A team of researchers in China teleported a photon to an orbiting satellite 300 miles away.
A team of research scientists in China have successfully teleported a photon from Earth to an orbiting satellite for the first time, paving the way for new fantastic breakthroughs.
According to research published in the online on the open access site arXiv, the team used process known as quantum entanglement. For months, the team teleported millions of photons from their ground station in Tibet to an orbiting satellite. They were successful in 900 cases. “This work establishes the first ground-to-satellite up-link for faithful and ultra-long-distance quantum teleportation, an essential step toward global-scale quantum Internet,” the team said in a statement, according to MIT Technology Review.
The MIT Technology Review, which reviewed the study, described quantum entanglement as a “strange phenomenon” that occurs “when two quantum objects, such as photons, form at the same instant and point in space and so share the same existence.” “In technical terms, they are described by the same wave function,” it said. Quantum teleportation uses quantum entanglement — a situation where one set of particles is dependent on the state of another. In principle, if scientists create specific sets of particles that are capable of being rearranged into whatever they wish to teleport, they can send partial information about one end of the entanglement — encoded as a quantum state — and thereby produce it in the other end.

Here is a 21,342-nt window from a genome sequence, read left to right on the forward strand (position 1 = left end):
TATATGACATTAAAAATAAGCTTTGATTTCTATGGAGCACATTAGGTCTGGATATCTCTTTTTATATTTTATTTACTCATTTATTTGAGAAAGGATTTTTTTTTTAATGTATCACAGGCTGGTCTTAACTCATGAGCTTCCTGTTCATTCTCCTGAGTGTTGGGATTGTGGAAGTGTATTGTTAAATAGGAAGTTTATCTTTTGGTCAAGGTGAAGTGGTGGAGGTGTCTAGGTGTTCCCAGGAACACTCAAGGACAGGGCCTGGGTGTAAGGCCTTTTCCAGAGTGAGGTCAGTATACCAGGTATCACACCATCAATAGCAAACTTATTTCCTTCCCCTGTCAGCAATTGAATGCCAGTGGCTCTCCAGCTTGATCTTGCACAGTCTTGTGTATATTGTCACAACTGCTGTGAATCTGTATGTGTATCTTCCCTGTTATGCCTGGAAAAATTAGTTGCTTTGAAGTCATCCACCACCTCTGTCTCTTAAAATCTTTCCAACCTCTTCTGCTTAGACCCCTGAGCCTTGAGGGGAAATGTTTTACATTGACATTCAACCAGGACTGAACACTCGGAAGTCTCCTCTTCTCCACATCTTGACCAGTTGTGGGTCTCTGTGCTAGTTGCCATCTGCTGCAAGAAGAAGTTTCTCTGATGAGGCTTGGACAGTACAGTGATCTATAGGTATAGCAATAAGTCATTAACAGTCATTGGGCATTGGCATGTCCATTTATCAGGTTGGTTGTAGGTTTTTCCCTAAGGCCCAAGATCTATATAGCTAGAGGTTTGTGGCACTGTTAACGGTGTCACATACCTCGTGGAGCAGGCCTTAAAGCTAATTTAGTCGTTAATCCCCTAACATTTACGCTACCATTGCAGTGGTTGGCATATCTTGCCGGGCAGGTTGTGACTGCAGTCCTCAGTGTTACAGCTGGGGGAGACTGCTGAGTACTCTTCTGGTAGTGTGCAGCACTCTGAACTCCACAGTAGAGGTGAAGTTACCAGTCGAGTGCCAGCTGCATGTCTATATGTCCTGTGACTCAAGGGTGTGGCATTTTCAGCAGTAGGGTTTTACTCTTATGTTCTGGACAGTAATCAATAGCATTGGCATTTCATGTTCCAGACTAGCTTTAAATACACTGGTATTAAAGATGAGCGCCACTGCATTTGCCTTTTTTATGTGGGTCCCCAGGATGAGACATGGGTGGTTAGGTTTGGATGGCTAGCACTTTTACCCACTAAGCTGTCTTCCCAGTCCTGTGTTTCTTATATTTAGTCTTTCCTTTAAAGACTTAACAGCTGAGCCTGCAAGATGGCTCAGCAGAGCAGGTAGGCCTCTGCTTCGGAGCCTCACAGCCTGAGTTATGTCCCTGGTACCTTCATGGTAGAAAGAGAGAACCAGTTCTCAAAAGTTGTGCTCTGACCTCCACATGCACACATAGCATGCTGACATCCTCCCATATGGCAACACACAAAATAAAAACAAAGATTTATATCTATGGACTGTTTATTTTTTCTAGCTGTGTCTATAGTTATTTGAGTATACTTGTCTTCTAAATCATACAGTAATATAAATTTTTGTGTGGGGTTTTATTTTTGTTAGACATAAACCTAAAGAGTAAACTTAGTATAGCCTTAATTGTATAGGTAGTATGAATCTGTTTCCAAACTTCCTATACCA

This comes a year after scientists were able to teleport an object outside of a laboratory setting. This is very exciting for those of us who want to live in a science fiction universe.
For more on the science, check out the video below.